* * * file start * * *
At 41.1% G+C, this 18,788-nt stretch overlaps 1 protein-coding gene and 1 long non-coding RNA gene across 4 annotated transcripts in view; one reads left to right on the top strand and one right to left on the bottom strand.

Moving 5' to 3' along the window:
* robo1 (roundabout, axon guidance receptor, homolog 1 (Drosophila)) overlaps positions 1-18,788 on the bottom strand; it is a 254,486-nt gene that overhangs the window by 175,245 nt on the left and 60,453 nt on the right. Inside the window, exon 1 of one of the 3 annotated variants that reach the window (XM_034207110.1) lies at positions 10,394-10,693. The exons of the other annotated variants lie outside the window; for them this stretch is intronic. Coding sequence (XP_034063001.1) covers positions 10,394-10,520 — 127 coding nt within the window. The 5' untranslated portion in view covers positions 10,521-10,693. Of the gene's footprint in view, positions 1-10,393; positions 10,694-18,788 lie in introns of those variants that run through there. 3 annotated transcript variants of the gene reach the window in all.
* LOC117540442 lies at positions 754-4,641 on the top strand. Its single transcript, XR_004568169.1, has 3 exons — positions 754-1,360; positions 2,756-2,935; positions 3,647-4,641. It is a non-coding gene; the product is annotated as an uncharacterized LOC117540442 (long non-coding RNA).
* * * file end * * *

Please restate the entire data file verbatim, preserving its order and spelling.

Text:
At 41.1% G+C, this 18,788-nt stretch overlaps 1 protein-coding gene and 1 long non-coding RNA gene across 4 annotated transcripts in view; one reads left to right on the top strand and one right to left on the bottom strand.

Moving 5' to 3' along the window:
* robo1 (roundabout, axon guidance receptor, homolog 1 (Drosophila)) overlaps positions 1-18,788 on the bottom strand; it is a 254,486-nt gene that overhangs the window by 175,245 nt on the left and 60,453 nt on the right. Inside the window, exon 1 of one of the 3 annotated variants that reach the window (XM_034207110.1) lies at positions 10,394-10,693. The exons of the other annotated variants lie outside the window; for them this stretch is intronic. Coding sequence (XP_034063001.1) covers positions 10,394-10,520 — 127 coding nt within the window. The 5' untranslated portion in view covers positions 10,521-10,693. Of the gene's footprint in view, positions 1-10,393; positions 10,694-18,788 lie in introns of those variants that run through there. 3 annotated transcript variants of the gene reach the window in all.
* LOC117540442 lies at positions 754-4,641 on the top strand. Its single transcript, XR_004568169.1, has 3 exons — positions 754-1,360; positions 2,756-2,935; positions 3,647-4,641. It is a non-coding gene; the product is annotated as an uncharacterized LOC117540442 (long non-coding RNA).